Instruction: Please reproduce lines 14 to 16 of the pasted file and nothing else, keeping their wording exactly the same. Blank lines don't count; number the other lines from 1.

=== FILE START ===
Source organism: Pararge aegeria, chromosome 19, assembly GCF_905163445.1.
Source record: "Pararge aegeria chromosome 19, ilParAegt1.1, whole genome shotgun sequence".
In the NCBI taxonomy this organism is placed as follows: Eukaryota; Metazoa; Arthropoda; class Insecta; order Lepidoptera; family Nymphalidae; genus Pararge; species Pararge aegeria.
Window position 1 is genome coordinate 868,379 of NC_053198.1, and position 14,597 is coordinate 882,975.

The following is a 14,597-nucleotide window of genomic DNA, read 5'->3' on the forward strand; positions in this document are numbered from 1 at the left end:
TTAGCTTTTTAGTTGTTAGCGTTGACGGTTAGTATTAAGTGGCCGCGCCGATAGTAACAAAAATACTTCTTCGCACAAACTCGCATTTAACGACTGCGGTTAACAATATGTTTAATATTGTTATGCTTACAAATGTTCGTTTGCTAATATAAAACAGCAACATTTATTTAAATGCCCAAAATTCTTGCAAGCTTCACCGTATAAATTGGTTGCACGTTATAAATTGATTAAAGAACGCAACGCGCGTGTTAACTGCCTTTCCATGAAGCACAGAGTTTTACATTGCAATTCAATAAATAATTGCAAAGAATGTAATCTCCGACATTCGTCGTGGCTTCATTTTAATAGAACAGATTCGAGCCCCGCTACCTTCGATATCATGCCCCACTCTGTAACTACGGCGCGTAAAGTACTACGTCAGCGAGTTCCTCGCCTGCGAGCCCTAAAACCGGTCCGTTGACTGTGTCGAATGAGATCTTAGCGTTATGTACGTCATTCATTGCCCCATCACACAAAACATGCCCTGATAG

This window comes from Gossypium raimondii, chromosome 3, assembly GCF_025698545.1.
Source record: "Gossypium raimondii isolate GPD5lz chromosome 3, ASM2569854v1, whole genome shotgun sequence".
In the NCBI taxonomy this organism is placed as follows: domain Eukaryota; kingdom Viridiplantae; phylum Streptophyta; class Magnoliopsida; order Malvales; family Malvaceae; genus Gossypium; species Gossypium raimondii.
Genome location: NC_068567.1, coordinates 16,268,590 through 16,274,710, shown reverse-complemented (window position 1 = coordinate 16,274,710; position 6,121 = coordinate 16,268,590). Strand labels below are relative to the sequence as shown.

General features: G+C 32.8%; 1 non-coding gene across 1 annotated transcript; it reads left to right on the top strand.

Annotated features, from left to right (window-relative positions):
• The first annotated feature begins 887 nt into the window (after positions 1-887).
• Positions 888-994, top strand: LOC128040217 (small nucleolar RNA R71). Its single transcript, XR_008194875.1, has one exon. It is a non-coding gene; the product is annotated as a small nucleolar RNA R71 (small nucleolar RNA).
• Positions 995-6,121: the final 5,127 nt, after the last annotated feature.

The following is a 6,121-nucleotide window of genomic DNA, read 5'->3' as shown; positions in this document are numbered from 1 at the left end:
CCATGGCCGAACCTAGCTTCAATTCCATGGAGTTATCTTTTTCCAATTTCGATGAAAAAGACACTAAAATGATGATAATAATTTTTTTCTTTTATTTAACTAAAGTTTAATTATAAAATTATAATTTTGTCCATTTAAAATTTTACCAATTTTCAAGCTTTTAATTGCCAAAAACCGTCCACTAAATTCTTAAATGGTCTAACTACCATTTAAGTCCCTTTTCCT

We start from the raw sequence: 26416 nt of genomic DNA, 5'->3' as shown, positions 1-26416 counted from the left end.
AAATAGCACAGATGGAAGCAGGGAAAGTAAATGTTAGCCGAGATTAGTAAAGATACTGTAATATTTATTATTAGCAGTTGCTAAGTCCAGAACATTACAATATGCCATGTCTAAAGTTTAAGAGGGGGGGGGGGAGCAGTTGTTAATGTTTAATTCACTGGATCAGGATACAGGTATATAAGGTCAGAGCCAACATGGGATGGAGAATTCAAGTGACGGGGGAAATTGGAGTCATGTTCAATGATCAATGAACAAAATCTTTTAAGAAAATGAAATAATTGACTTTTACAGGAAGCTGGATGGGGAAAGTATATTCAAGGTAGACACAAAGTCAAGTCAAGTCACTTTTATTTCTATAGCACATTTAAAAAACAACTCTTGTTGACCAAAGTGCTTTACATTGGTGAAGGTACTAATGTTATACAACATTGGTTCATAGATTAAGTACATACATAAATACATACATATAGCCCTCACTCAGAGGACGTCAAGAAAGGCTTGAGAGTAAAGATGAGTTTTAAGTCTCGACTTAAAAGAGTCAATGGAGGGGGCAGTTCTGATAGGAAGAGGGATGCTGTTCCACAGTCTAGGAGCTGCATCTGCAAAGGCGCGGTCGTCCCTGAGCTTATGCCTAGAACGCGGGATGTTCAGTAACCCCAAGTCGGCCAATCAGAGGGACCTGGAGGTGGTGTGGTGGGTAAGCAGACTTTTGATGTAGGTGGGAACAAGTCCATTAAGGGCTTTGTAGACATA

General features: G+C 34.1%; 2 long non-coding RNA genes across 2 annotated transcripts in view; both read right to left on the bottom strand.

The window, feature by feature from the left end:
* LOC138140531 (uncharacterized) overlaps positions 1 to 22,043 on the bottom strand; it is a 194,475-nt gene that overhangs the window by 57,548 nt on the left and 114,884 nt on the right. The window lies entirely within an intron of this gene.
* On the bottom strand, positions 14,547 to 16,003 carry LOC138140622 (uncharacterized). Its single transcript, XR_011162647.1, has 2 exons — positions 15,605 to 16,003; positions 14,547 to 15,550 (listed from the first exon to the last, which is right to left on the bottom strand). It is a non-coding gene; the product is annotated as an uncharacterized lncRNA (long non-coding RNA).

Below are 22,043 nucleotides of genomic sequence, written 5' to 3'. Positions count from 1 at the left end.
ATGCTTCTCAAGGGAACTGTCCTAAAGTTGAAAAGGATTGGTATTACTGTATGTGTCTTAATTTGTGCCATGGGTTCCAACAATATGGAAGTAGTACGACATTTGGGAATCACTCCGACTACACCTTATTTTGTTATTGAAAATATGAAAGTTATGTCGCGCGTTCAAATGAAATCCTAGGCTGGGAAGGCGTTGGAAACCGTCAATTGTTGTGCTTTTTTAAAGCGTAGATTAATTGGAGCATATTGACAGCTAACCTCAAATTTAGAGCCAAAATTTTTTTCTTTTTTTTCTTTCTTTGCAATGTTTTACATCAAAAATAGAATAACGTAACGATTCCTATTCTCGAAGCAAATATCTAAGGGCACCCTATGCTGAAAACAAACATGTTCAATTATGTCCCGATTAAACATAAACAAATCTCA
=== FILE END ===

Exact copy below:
• Positions 888-994, top strand: LOC128040217 (small nucleolar RNA R71). Its single transcript, XR_008194875.1, has one exon. It is a non-coding gene; the product is annotated as a small nucleolar RNA R71 (small nucleolar RNA).
• Positions 995-6,121: the final 5,127 nt, after the last annotated feature.

The following is a 6,121-nucleotide window of genomic DNA, read 5'->3' as shown; positions in this document are numbered from 1 at the left end: